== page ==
originally written by Chris McDonald
It’s albums like Serbian outfit The Stone’s Magla that make it great to not only be a metal reviewer, but a metal fan as well. I could easily have gone my entire life without ever even having heard of this band, and here they come along from completely under the radar and absolutely blow me away with a work that not only demolished my personal expectations as a critic, but totally amazed me and threw me for a loop as a listener in the process.
It’s almost always a testament to a band’s brilliance when their music is difficult to describe with words alone, and sure enough I’ve been wracking my brains trying to come up with some way to really detail The Stone’s style to those of you who have never heard them. The closest I can come is to give you some of the bands that The Stone reminded me of instead. Imagine the complex and spiritual melodies of Taake, the constant tempo changes and confusingly catchy riffing of Immolation, the trudging melancholic beauty of Drudkh and perhaps a touch of chaotic later-day Emperor (sans the keyboards), all melded effortlessly together and infused with the band’s own unique elements and you’ll have a vague idea of what to expect from Magla. Honestly, even this summary does the music little justice; what The Stone have written here is obviously coming directly from the artistic drive of the musicians involved and not a desire to emulate or even expand off of the sounds of others. This staunch creative independence is a rarity in today’s extreme metal scene, and The Stone are one of the first bands I’ve heard in a long time where I can safely say that they really don’t sound like anybody else. Another thing that I wasn’t really expecting was how technical some of this material is; for a band who many do the disservice of labeling black metal and stopping there, these guys possess some downright impressive musicianship. Riffing and soloing is intense and dexterous without ever sounding wanky and the drummer changes tempos and beats effortlessly, sometimes in the course of a single riff like the aforementioned Taake. The production job on this disc is also stellar, clear and balanced (even the bass is audible) while retaining a great organic feel.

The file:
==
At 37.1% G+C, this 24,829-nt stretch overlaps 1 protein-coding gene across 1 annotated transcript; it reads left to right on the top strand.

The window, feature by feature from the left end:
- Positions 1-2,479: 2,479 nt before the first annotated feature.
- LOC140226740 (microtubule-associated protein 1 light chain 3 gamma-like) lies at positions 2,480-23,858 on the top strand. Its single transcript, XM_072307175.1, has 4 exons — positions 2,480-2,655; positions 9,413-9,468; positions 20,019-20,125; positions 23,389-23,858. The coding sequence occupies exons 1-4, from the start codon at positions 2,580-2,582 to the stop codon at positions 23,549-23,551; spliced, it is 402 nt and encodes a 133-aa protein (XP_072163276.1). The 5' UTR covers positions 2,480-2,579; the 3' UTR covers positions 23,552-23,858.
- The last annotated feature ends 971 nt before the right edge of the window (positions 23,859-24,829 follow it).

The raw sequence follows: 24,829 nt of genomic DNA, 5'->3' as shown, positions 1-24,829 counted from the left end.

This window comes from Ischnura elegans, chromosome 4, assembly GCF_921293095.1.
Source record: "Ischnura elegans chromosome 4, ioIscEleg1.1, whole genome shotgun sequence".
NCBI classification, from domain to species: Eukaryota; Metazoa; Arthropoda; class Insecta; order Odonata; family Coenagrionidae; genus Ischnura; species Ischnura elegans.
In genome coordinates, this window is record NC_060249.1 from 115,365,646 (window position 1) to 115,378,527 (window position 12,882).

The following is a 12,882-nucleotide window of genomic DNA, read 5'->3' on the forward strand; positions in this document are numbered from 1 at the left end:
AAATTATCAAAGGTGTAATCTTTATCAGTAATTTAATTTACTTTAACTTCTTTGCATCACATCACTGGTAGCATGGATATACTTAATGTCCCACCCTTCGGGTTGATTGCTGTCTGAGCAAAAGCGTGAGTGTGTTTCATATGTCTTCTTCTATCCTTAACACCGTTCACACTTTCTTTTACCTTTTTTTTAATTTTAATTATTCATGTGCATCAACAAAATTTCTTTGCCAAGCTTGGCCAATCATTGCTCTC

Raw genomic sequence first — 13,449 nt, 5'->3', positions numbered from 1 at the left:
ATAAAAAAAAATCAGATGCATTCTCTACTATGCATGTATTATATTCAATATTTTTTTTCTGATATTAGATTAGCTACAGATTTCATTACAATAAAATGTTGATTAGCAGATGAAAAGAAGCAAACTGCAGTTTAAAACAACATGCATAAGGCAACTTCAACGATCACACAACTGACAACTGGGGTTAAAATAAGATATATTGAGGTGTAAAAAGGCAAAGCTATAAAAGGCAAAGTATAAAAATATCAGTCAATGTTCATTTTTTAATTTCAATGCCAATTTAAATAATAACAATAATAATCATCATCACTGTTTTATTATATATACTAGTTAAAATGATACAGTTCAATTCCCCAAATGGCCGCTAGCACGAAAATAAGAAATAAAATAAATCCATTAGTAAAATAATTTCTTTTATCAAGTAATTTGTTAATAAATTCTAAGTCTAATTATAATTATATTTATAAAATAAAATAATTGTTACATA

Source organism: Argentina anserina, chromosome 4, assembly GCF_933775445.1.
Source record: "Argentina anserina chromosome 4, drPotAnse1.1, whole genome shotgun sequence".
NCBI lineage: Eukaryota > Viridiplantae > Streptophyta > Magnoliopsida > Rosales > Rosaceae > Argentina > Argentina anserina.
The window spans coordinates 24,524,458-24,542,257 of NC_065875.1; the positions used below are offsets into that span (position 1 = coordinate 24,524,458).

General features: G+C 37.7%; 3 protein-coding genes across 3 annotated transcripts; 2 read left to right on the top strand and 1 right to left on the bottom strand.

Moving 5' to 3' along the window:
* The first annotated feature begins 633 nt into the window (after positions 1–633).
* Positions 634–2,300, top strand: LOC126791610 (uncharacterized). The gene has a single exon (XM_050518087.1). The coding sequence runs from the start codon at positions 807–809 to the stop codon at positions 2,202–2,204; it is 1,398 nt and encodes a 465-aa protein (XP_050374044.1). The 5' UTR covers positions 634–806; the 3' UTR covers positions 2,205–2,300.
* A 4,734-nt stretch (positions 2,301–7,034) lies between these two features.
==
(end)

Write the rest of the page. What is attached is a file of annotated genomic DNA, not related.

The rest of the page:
While the whole album is fantastic, Magla (translates to “The Fog”) is book-ended by its two strongest cuts. “Magla” opens things on a positively spellbinding note that left me amazed the first time I heard it and every time since then as well. The Stone possess a great talent at walking the fine line between keeping things varied while allowing enough time for the riffs to sink in, and the riffing throughout this song is incredible, drawing inspiration from all corners of the extreme spectrum and somehow coming off as fluid and natural. What stood out most about this track to me was the segments that had an air of unusual and almost uplifting melody that totally caught me off guard and simply warmed my bones. One of my favorite songs so far this year. Closing cut “Mesecev Zrak” is the album’s longest track at over ten minutes and sums up the work in spectacular fashion, running all the bases of the band’s sound before closing on a great guitar solo and finally fading into some eerie sounding synth melodies. While the rest of the tracks don’t quite live up to the excellence of the ones described, every song on here has something different to offer and all are terrific. The only aspect of this album that isn’t really that special is the vocals, which remain in the familiar hoarse mid-range area and don‘t always add that much to the compositions. Still, they get the job done fine.
Some bands try to come off as original by blending two or three different existing styles (often with disastrous results), while others take a tried-and-true formula, add one or two distinguishing or weird elements, and call it a day. The Stone, however, are truly an original band, and have released a work that sounds like all of your favorite groups at once and somehow completely unique at the same time. I had never really heard an album likeMagla before, but I am extremely grateful that I have now. This band has the ingenuity and talent to accomplish whatever they want to in the future, and I can’t wait to see what that future holds in store for these guys after this masterpiece. Put simply, if you don’t at least give this a try, you suck. Now get going.